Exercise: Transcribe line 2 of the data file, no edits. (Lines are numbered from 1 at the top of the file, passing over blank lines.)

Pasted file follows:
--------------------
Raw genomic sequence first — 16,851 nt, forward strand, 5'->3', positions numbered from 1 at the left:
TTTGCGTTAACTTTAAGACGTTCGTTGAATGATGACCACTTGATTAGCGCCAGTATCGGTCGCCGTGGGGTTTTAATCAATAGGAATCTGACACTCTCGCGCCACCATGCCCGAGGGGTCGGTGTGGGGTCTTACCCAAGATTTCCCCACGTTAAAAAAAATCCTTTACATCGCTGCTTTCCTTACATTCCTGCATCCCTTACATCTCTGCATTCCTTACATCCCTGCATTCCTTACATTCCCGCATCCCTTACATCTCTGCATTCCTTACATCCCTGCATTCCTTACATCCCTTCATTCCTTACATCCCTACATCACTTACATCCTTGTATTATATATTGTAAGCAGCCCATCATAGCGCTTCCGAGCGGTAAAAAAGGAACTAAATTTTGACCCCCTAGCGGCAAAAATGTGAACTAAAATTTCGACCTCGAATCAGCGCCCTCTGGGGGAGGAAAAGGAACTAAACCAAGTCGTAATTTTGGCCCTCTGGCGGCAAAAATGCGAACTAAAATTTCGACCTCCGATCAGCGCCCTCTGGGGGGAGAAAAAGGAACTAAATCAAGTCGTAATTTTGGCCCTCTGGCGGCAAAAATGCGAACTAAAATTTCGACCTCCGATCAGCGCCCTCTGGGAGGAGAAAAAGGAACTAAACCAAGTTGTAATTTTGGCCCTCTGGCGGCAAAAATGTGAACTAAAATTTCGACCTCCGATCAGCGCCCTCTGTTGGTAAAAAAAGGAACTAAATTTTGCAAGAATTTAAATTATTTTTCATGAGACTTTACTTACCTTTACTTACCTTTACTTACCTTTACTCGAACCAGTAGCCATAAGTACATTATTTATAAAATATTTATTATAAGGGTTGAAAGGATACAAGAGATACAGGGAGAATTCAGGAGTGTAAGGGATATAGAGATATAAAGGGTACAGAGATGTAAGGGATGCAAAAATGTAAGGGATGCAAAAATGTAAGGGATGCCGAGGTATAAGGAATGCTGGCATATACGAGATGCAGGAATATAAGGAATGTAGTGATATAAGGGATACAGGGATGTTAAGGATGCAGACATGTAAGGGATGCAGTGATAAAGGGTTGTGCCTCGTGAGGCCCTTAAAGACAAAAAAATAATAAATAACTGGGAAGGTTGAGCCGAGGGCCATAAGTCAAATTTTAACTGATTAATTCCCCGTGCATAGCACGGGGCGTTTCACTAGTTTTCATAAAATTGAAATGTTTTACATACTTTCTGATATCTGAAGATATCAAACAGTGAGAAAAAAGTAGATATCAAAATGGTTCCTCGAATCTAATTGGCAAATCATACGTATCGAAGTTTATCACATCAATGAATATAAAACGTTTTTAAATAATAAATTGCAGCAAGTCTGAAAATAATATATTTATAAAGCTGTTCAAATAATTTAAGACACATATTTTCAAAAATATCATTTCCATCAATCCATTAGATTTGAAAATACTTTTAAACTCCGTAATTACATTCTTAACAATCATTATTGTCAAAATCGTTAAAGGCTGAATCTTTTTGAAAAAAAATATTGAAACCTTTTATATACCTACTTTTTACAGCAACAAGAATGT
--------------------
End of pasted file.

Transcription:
TTTGCGTTAACTTTAAGACGTTCGTTGAATGATGACCACTTGATTAGCGCCAGTATCGGTCGCCGTGGGGTTTTAATCAATAGGAATCTGACACTCTCGCGCCACCATGCCCGAGGGGTCGGTGTGGGGTCTTACCCAAGATTTCCCCACGTTAAAAAAAATCCTTTACATCGCTGCTTTCCTTACATTCCTGCATCCCTTACATCTCTGCATTCCTTACATCCCTGCATTCCTTACATTCCCGCATCCCTTACATCTCTGCATTCCTTACATCCCTGCATTCCTTACATCCCTTCATTCCTTACATCCCTACATCACTTACATCCTTGTATTATATATTGTAAGCAGCCCATCATAGCGCTTCCGAGCGGTAAAAAAGGAACTAAATTTTGACCCCCTAGCGGCAAAAATGTGAACTAAAATTTCGACCTCGAATCAGCGCCCTCTGGGGGAGGAAAAGGAACTAAACCAAGTCGTAATTTTGGCCCTCTGGCGGCAAAAATGCGAACTAAAATTTCGACCTCCGATCAGCGCCCTCTGGGGGGAGAAAAAGGAACTAAATCAAGTCGTAATTTTGGCCCTCTGGCGGCAAAAATGCGAACTAAAATTTCGACCTCCGATCAGCGCCCTCTGGGAGGAGAAAAAGGAACTAAACCAAGTTGTAATTTTGGCCCTCTGGCGGCAAAAATGTGAACTAAAATTTCGACCTCCGATCAGCGCCCTCTGTTGGTAAAAAAAGGAACTAAATTTTGCAAGAATTTAAATTATTTTTCATGAGACTTTACTTACCTTTACTTACCTTTACTTACCTTTACTCGAACCAGTAGCCATAAGTACATTATTTATAAAATATTTATTATAAGGGTTGAAAGGATACAAGAGATACAGGGAGAATTCAGGAGTGTAAGGGATATAGAGATATAAAGGGTACAGAGATGTAAGGGATGCAAAAATGTAAGGGATGCAAAAATGTAAGGGATGCCGAGGTATAAGGAATGCTGGCATATACGAGATGCAGGAATATAAGGAATGTAGTGATATAAGGGATACAGGGATGTTAAGGATGCAGACATGTAAGGGATGCAGTGATAAAGGGTTGTGCCTCGTGAGGCCCTTAAAGACAAAAAAATAATAAATAACTGGGAAGGTTGAGCCGAGGGCCATAAGTCAAATTTTAACTGATTAATTCCCCGTGCATAGCACGGGGCGTTTCACTAGTTTTCATAAAATTGAAATGTTTTACATACTTTCTGATATCTGAAGATATCAAACAGTGAGAAAAAAGTAGATATCAAAATGGTTCCTCGAATCTAATTGGCAAATCATACGTATCGAAGTTTATCACATCAATGAATATAAAACGTTTTTAAATAATAAATTGCAGCAAGTCTGAAAATAATATATTTATAAAGCTGTTCAAATAATTTAAGACACATATTTTCAAAAATATCATTTCCATCAATCCATTAGATTTGAAAATACTTTTAAACTCCGTAATTACATTCTTAACAATCATTATTGTCAAAATCGTTAAAGGCTGAATCTTTTTGAAAAAAAATATTGAAACCTTTTATATACCTACTTTTTACAGCAACAAGAATGT